Chantrell Meunier. Bathroom. September 03rd , 2017.
When you have little space to design in, a powder room’s pipe work may have to be on show. Boxing it in, to hide it, can take up valuable floor space. In such situations make a virtue of the necessity and accentuate what you would normally prefer to hide, like down pipes and waste pipes. Select brushed stainless steel faucet fixings and a towel rail that matches your basin’s waste pipe. Why not extend the idea and use metalwork for your basin, too? Chrome works well as an alternative to stainless steel. If your powder room is located under a stairwell it can be even more pushed for space than elsewhere. Don’t be put off a clear design ethos just because the ceiling may slope or because the room has an awkward corner to negotiate. Site the toilet at the place where headroom is most restricted. Keep the color scheme light in tone and hang a large mirror to give the feeling of more space. Another good tip it to install a hand wash basin that sits in a corner, so guests don’t have to squeeze past it.
1. You could house all bath toys in a plastic laundry basket on the bottom shelf of a cabinet. (Of course, roll-out drawers are a bonus for accessibility, like those seen here, but not always a possibility.) One of the reasons this is a good idea is because your kids can access the toys they want to play with prior to playing in the tub, and they can also help put them away after bathtime.
The heart of your bathroom is the bathtub. If you have a freestanding bath, one that is not recessed or positioned next to the walls, then why not go for a red one? An old fashioned claw footed bathtub can be given a highly contemporary twist with a splash of red to update it. Complete the look with a funky wallpaper design or some red tiles on either the floor or the walls. Going heavy handed with red can make for a bathroom that is too oppressive, visually speaking. Nevertheless, with a subtle touch a very red bathroom can be pulled off. Select small tiles that have a highly reflective surface so the color does not appear to be even in all light conditions. Use plenty of light fittings, which should be bright white, and set to shine over the red surfaces. Break up your red walls with sections of pure white. Go for a white floor and white closet doors.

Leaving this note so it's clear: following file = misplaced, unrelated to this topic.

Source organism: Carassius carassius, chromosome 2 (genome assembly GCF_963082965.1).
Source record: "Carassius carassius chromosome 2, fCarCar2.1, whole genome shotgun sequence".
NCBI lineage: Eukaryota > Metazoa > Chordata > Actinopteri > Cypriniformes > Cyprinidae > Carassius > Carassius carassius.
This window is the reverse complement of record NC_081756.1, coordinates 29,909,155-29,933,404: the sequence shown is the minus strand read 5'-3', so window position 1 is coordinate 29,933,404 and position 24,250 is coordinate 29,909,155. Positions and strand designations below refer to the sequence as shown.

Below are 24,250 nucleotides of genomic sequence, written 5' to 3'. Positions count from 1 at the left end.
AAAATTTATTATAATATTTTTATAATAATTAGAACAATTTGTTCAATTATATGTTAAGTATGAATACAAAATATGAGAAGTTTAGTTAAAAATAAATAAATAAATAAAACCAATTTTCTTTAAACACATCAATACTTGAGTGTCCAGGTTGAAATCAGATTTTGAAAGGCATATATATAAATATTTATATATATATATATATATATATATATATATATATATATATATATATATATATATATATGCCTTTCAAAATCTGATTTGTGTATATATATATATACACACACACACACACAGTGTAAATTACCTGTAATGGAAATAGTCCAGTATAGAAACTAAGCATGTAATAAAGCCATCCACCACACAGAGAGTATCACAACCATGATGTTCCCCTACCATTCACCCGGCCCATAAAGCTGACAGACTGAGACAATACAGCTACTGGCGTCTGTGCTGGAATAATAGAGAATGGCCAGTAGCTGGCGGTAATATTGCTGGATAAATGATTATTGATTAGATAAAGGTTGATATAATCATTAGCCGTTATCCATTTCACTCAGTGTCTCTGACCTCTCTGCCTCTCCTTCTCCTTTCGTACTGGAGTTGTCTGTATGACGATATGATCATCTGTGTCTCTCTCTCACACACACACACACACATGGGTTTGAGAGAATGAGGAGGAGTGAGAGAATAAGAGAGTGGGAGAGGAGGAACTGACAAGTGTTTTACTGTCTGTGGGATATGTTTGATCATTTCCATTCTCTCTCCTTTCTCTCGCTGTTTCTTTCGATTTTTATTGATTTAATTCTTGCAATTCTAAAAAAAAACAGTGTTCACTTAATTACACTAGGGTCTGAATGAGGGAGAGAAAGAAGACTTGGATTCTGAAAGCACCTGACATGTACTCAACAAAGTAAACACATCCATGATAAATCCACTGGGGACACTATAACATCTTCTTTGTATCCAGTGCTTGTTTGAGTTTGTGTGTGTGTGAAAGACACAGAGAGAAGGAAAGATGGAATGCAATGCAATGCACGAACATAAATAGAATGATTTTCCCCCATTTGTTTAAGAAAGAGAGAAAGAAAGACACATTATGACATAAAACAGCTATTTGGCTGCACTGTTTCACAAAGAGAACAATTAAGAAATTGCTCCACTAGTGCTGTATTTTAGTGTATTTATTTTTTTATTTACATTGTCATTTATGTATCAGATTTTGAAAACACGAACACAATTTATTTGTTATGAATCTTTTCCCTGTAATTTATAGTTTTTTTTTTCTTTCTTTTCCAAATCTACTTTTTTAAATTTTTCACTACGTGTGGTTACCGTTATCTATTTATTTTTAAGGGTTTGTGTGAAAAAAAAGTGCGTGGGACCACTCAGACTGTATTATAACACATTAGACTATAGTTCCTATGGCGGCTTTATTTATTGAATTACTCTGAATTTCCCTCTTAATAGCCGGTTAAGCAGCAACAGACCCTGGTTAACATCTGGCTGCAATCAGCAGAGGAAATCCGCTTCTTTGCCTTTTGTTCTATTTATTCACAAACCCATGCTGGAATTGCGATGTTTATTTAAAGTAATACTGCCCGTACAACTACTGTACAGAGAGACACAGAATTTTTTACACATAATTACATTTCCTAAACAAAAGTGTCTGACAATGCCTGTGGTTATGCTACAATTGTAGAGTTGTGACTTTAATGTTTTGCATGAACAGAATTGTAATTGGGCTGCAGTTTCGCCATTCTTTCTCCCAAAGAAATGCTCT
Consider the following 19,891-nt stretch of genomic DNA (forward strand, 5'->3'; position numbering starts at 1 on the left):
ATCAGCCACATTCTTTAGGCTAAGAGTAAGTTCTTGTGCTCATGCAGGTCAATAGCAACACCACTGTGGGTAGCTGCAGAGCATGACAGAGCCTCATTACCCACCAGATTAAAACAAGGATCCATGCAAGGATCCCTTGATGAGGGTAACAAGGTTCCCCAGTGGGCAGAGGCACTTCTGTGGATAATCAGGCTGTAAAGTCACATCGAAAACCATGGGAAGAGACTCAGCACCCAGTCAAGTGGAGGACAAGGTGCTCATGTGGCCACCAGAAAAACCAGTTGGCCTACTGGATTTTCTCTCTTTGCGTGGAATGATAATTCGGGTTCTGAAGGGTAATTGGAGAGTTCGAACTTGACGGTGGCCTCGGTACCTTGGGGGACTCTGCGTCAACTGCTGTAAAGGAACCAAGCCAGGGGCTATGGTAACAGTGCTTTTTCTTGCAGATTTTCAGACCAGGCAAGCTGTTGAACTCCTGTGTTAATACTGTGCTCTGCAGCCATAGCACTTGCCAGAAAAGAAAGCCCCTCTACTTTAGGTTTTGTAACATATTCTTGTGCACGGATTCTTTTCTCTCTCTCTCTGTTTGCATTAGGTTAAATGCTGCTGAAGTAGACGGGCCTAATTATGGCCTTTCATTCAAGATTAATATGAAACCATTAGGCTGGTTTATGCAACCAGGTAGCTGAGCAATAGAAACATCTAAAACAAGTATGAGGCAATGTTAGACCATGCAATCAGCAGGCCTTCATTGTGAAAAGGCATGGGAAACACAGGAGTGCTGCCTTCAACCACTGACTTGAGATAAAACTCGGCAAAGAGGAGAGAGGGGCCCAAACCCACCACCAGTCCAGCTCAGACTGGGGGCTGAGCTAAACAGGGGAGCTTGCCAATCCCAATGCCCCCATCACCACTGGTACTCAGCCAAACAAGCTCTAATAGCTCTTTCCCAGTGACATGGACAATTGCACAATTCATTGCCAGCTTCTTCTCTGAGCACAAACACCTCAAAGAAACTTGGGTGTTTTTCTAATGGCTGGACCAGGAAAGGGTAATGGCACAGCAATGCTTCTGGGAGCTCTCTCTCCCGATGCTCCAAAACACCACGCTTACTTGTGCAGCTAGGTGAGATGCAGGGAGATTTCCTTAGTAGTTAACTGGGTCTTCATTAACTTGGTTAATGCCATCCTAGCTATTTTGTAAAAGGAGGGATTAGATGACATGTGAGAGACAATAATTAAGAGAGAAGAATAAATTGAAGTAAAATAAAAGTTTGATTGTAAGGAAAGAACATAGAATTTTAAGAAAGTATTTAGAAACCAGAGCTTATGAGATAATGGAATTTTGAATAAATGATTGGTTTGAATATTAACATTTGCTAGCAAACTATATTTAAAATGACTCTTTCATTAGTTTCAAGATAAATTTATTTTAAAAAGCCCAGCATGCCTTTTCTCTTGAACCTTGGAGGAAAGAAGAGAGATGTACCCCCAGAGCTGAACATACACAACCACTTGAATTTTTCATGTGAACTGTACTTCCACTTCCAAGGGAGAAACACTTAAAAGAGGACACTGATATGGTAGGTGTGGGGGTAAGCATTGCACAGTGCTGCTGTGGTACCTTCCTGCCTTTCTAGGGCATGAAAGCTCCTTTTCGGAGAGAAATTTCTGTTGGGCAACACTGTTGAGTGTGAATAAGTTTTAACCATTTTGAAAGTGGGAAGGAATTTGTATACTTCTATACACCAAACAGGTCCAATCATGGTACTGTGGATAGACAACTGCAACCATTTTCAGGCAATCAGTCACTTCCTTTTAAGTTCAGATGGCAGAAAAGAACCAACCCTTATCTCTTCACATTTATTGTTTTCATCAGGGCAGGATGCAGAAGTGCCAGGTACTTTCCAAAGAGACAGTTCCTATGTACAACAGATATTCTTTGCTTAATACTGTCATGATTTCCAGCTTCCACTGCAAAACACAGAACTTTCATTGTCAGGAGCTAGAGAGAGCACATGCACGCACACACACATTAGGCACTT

Tiled walls are very practical in any bathroom or wet room. Break up the monotonous nature of some tiling designs with a few splashes of red here and there. A simple waist level band of red tiling, set against white, is a good look to go for. This will complement other red elements in the room no matter where they are positioned. Alternatively, a vertical stripe of red tiles behind your shower fitting can create a similarly dynamic look.
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